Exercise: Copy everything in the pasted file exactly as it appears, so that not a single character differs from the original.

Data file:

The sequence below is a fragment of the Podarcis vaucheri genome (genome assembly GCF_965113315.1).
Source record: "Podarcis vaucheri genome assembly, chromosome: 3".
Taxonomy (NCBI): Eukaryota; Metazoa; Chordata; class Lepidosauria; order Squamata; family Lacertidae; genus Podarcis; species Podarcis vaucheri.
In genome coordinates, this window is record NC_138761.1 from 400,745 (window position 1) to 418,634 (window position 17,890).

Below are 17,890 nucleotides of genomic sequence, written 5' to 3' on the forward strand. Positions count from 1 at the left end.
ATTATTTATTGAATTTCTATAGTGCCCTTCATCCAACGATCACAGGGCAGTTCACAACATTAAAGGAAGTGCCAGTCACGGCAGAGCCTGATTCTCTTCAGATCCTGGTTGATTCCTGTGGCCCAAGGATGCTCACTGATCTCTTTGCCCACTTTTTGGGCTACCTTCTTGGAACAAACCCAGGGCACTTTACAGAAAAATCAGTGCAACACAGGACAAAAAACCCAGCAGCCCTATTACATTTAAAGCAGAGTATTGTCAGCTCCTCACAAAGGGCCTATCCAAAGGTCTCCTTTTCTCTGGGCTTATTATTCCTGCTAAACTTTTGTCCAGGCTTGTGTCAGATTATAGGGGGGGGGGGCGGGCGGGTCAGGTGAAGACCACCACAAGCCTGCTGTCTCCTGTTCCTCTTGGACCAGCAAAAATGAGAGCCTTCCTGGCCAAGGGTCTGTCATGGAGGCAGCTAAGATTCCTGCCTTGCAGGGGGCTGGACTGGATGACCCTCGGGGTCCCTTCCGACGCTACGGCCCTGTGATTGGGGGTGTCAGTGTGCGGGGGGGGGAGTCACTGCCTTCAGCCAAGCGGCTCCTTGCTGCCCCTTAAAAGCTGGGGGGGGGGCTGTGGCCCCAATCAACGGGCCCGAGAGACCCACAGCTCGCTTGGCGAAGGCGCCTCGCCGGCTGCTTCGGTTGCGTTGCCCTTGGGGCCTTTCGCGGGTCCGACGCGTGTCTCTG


The sequence below is a fragment of the Podarcis vaucheri genome (genome assembly GCF_965113315.1).
Source record: "Podarcis vaucheri genome assembly, chromosome: 3".
Taxonomy (NCBI): Eukaryota; Metazoa; Chordata; class Lepidosauria; order Squamata; family Lacertidae; genus Podarcis; species Podarcis vaucheri.
In genome coordinates, this window is record NC_138761.1 from 400,745 (window position 1) to 418,634 (window position 17,890).

Below are 17,890 nucleotides of genomic sequence, written 5' to 3' on the forward strand. Positions count from 1 at the left end.
ATTATTTATTGAATTTCTATAGTGCCCTTCATCCAACGATCACAGGGCAGTTCACAACATTAAAGGAAGTGCCAGTCACGGCAGAGCCTGATTCTCTTCAGATCCTGGTTGATTCCTGTGGCCCAAGGATGCTCACTGATCTCTTTGCCCACTTTTTGGGCTACCTTCTTGGAACAAACCCAGGGCACTTTACAGAAAAATCAGTGCAACACAGGACAAAAAACCCAGCAGCCCTATTACATTTAAAGCAGAGTATTGTCAGCTCCTCACAAAGGGCCTATCCAAAGGTCTCCTTTTCTCTGGGCTTATTATTCCTGCTAAACTTTTGTCCAGGCTTGTGTCAGATTATAGGGGGGGGGGGCGGGCGGGTCAGGTGAAGACCACCACAAGCCTGCTGTCTCCTGTTCCTCTTGGACCAGCAAAAATGAGAGCCTTCCTGGCCAAGGGTCTGTCATGGAGGCAGCTAAGATTCCTGCCTTGCAGGGGGCTGGACTGGATGACCCTCGGGGTCCCTTCCGACGCTACGGCCCTGTGATTGGGGGTGTCAGTGTGCGGGGGGGGGAGTCACTGCCTTCAGCCAAGCGGCTCCTTGCTGCCCCTTAAAAGCTGGGGGGGGGGCTGTGGCCCCAATCAACGGGCCCGAGAGACCCACAGCTCGCTTGGCGAAGGCGCCTCGCCGGCTGCTTCGGTTGCGTTGCCCTTGGGGCCTTTCGCGGGTCCGACGCGTGTCTCTG